Union agitator graffitis sidewalk outside Amazon's South Lake Union headquarters.
Speaking at a labor-sponsored rally in the plaza outside Amazon's South Lake Union headquarters, 62-year-old Jim Herbold said he loved his 37 years working in a now-shuttered factory for US Gauge in Sellersville, Pennsylvania. "But I didn't like the union," Herbold admitted bluntly, complaining about the monthly dues and his perceived lack of responsiveness to rank and file members. "But now after working at Amazon," Herbold says of his five months laboring in a sweltering warehouse, "I understand what unions are all about."
Goldy | The Stranger
It took only five months at Amazon's Allentown, PA warehouse to teach Jim Herbold what "unions are all about."
As Amazon's presumably better treated white collar workers watched from the windows above, Herbold and fellow Allentown warehouse worker Karen Salasky cataloged a series of abuses and indignities suffered by workers toiling in the Seattle online retail giant's distant colonies. Warehouse temperatures sometimes hit 115 degrees or higher says Salasky, as paramedics waited outside on a daily basis to treat the inevitable fallen. Even in the middle of winter workers would wear shorts and short sleeves in the sweltering warehouse, but when a fire alarm was pulled, they'd be forced to stand outside for hours in the freezing cold with no coats or gloves. Unable to catch the culprit who'd been pulling the fire alarm, Amazon eventually fired the entire night shift on hand during a subsequent incident.
Not that the average warehouse worker lasted more than few months anyway. Amazon's warehouses operate on a point system, and after collecting six points you are gone. Points could be earned for calling in sick, or when your key card didn't work, or in Salasky's case, after her supervisor told her to go home because she was sobbing over the news of the sudden death of a close friend. According to Herbold, one co-worker was fired after asking for time off to allow a knee implant to heal. Another worker was fired after returning from breast cancer treatment.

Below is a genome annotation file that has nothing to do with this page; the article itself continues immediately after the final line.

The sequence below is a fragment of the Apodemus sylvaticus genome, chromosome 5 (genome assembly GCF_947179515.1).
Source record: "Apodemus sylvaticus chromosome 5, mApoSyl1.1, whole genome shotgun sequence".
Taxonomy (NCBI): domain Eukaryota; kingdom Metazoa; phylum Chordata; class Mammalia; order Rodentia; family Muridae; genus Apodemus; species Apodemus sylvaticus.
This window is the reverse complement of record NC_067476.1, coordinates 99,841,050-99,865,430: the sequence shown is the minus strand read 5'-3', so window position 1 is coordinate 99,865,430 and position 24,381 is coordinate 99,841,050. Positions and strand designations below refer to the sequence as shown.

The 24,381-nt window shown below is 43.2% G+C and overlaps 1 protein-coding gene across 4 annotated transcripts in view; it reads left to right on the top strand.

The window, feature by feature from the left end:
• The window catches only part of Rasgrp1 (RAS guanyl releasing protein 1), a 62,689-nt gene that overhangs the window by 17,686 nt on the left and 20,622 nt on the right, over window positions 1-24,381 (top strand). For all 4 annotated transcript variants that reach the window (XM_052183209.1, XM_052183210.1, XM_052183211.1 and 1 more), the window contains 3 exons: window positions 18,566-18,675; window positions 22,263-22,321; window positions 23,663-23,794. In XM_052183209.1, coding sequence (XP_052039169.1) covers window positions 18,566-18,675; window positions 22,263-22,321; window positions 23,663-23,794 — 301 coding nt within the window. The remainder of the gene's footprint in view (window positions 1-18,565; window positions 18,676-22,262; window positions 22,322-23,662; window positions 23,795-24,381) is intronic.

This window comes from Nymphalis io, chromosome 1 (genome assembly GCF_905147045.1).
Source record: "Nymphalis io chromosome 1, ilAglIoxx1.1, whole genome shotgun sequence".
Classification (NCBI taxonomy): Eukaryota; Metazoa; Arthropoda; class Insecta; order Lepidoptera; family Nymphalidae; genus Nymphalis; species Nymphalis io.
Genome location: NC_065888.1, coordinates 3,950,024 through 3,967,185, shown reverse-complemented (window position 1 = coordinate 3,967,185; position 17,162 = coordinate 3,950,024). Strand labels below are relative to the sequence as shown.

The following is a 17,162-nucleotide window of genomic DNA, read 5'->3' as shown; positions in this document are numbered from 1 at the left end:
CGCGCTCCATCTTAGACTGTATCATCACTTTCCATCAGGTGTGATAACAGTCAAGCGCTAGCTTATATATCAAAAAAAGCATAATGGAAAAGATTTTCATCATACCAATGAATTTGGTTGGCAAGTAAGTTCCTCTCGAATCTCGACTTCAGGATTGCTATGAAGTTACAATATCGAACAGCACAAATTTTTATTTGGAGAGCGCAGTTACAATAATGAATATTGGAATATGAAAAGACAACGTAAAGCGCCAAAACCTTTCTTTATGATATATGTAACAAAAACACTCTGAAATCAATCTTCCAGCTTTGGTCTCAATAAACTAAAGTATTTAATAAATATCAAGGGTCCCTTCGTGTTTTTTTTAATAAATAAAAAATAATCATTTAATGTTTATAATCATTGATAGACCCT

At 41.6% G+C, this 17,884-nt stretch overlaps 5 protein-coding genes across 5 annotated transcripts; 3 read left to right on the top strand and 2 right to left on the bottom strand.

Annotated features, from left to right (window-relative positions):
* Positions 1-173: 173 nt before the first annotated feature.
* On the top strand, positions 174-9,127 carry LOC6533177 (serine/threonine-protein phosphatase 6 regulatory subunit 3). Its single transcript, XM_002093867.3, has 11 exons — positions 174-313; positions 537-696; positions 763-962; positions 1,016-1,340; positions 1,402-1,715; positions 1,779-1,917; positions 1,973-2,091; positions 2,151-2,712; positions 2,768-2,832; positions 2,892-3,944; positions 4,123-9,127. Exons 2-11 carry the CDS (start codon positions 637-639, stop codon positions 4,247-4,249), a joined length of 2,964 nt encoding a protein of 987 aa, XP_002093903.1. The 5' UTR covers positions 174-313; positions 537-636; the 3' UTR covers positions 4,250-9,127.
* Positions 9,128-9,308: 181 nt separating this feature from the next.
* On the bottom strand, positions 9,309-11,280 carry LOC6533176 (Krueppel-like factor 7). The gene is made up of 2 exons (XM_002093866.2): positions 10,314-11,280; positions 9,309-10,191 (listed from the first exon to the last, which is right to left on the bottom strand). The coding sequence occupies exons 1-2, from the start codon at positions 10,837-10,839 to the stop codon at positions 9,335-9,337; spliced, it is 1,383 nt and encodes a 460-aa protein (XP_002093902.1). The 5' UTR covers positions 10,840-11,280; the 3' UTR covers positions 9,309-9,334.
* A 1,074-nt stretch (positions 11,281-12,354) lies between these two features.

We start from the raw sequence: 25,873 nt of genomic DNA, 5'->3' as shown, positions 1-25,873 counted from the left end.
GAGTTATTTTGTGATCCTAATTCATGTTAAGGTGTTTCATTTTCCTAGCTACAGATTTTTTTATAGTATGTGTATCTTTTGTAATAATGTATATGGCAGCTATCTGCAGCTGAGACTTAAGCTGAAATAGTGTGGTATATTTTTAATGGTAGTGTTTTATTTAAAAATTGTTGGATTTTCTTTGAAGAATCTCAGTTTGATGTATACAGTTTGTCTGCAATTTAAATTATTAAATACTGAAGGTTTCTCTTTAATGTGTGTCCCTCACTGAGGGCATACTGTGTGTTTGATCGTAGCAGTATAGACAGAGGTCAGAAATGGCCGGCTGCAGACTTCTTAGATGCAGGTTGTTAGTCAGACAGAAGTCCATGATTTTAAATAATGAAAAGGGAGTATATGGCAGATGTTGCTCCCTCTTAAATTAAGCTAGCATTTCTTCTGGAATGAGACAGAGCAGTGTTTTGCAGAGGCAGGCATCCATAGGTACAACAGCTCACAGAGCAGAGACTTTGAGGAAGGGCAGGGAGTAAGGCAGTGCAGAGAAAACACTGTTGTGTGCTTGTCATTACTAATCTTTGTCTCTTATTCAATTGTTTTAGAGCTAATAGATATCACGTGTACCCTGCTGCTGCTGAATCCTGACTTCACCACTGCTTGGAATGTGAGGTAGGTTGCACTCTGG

"We are living human beings, not robots," Salasky complained. She used to order from Amazon all the time, says Salasky, but now after working there "I will no longer order from them again."
Goldy | The Stranger
"Please treat us like dogs," says Working Washington spokesperson Sage Wilson in response to Amazon's reputation for treating workers' dogs better than its actual workers.
These firsthand accounts of the working conditions at Amazon's Allentown warehouse were a far cry from the inviting atmosphere at the attractive new office buildings housing the company's higher paid workers. Amazon has a reputation for providing one of the dog-friendliest workplaces in corporate America, evident from the dozen or so dogs I saw employees walking through the plaza before and during the rally. It was an irony that did not escape Sage Wilson, the spokesperson for Working Washington, the union-backed advocacy group that organized today's rally. "Please treat us like dogs," Wilson demanded.
It sure would be an improvement over what Herbold and Salasky say they experienced.